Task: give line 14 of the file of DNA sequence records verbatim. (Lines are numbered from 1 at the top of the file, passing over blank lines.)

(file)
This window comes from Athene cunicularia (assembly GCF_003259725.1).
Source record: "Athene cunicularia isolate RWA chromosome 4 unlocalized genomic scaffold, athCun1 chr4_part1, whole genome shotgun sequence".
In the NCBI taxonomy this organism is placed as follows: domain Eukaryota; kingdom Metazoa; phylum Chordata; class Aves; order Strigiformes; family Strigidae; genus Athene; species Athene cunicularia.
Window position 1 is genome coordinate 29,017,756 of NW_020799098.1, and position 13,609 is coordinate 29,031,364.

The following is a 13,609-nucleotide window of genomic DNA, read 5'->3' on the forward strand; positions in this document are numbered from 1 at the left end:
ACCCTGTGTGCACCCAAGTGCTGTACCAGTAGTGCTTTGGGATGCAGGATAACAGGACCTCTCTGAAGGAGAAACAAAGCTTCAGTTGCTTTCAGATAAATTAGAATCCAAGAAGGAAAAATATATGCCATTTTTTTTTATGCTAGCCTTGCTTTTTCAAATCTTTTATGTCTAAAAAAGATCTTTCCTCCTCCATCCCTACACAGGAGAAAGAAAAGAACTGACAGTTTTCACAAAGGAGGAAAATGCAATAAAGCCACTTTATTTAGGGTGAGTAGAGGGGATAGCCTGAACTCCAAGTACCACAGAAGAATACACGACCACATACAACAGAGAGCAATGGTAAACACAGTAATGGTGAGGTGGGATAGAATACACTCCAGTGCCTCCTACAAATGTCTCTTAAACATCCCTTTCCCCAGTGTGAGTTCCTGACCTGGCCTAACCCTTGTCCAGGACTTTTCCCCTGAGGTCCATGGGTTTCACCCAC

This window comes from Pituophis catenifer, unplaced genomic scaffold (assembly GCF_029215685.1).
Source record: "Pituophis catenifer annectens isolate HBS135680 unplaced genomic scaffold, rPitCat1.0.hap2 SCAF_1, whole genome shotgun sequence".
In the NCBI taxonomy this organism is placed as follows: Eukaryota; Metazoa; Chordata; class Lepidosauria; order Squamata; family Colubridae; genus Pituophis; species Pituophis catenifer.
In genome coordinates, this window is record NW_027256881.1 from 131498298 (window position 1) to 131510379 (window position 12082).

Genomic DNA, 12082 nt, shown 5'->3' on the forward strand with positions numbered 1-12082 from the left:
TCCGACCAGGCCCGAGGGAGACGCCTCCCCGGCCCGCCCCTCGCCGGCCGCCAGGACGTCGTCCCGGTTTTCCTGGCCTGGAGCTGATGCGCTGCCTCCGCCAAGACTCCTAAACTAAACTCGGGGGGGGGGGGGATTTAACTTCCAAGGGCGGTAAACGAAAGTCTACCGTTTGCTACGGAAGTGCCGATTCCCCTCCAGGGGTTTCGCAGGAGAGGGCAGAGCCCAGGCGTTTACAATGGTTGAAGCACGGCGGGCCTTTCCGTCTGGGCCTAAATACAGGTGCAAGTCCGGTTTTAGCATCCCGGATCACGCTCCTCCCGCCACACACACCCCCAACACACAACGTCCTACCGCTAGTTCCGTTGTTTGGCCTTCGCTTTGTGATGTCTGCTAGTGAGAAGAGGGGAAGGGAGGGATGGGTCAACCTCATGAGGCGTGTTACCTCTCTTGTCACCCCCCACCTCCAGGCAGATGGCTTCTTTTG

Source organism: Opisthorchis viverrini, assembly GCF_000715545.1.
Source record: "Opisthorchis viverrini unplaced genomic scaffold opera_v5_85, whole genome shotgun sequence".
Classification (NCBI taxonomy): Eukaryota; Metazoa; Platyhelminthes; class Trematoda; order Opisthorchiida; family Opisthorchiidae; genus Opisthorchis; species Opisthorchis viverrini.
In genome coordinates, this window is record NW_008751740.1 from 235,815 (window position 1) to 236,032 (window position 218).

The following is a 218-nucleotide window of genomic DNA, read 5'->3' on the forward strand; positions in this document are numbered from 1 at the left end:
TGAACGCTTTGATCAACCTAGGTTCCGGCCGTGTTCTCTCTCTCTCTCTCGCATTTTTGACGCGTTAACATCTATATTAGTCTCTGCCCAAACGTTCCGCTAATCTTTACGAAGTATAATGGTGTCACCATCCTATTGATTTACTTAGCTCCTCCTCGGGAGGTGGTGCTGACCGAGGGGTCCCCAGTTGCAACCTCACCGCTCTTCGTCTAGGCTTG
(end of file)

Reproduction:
Source record: "Opisthorchis viverrini unplaced genomic scaffold opera_v5_85, whole genome shotgun sequence".